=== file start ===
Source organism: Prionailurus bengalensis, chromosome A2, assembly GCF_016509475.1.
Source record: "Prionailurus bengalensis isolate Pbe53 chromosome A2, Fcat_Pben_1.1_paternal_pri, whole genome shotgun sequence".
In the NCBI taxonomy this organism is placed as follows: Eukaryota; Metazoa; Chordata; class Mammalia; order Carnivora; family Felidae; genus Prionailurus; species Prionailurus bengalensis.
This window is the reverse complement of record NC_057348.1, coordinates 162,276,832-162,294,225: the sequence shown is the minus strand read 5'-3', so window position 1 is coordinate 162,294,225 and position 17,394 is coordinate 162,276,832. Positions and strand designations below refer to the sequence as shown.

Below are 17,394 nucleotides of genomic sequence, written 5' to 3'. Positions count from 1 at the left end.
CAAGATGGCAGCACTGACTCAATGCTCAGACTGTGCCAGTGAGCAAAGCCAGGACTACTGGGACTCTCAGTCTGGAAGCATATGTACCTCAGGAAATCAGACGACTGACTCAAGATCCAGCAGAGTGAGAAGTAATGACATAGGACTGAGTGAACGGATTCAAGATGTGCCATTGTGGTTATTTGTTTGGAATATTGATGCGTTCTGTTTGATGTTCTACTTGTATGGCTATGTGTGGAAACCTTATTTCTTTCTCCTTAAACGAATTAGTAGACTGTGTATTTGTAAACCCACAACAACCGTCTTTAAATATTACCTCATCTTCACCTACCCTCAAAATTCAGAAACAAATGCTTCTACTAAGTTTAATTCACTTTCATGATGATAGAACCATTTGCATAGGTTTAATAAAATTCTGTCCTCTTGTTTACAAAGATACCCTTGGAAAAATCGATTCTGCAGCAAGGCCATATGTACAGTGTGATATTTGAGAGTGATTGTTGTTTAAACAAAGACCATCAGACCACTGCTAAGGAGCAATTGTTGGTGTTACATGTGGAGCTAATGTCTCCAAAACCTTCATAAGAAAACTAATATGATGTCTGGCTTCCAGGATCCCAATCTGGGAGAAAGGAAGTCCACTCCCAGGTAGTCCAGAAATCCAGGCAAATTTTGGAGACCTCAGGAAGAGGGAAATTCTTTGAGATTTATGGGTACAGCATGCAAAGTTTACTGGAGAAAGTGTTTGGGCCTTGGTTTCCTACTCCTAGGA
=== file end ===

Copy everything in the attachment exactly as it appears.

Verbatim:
Source organism: Prionailurus bengalensis, chromosome A2, assembly GCF_016509475.1.
Source record: "Prionailurus bengalensis isolate Pbe53 chromosome A2, Fcat_Pben_1.1_paternal_pri, whole genome shotgun sequence".
In the NCBI taxonomy this organism is placed as follows: Eukaryota; Metazoa; Chordata; class Mammalia; order Carnivora; family Felidae; genus Prionailurus; species Prionailurus bengalensis.
This window is the reverse complement of record NC_057348.1, coordinates 162,276,832-162,294,225: the sequence shown is the minus strand read 5'-3', so window position 1 is coordinate 162,294,225 and position 17,394 is coordinate 162,276,832. Positions and strand designations below refer to the sequence as shown.

Below are 17,394 nucleotides of genomic sequence, written 5' to 3'. Positions count from 1 at the left end.
CAAGATGGCAGCACTGACTCAATGCTCAGACTGTGCCAGTGAGCAAAGCCAGGACTACTGGGACTCTCAGTCTGGAAGCATATGTACCTCAGGAAATCAGACGACTGACTCAAGATCCAGCAGAGTGAGAAGTAATGACATAGGACTGAGTGAACGGATTCAAGATGTGCCATTGTGGTTATTTGTTTGGAATATTGATGCGTTCTGTTTGATGTTCTACTTGTATGGCTATGTGTGGAAACCTTATTTCTTTCTCCTTAAACGAATTAGTAGACTGTGTATTTGTAAACCCACAACAACCGTCTTTAAATATTACCTCATCTTCACCTACCCTCAAAATTCAGAAACAAATGCTTCTACTAAGTTTAATTCACTTTCATGATGATAGAACCATTTGCATAGGTTTAATAAAATTCTGTCCTCTTGTTTACAAAGATACCCTTGGAAAAATCGATTCTGCAGCAAGGCCATATGTACAGTGTGATATTTGAGAGTGATTGTTGTTTAAACAAAGACCATCAGACCACTGCTAAGGAGCAATTGTTGGTGTTACATGTGGAGCTAATGTCTCCAAAACCTTCATAAGAAAACTAATATGATGTCTGGCTTCCAGGATCCCAATCTGGGAGAAAGGAAGTCCACTCCCAGGTAGTCCAGAAATCCAGGCAAATTTTGGAGACCTCAGGAAGAGGGAAATTCTTTGAGATTTATGGGTACAGCATGCAAAGTTTACTGGAGAAAGTGTTTGGGCCTTGGTTTCCTACTCCTAGGA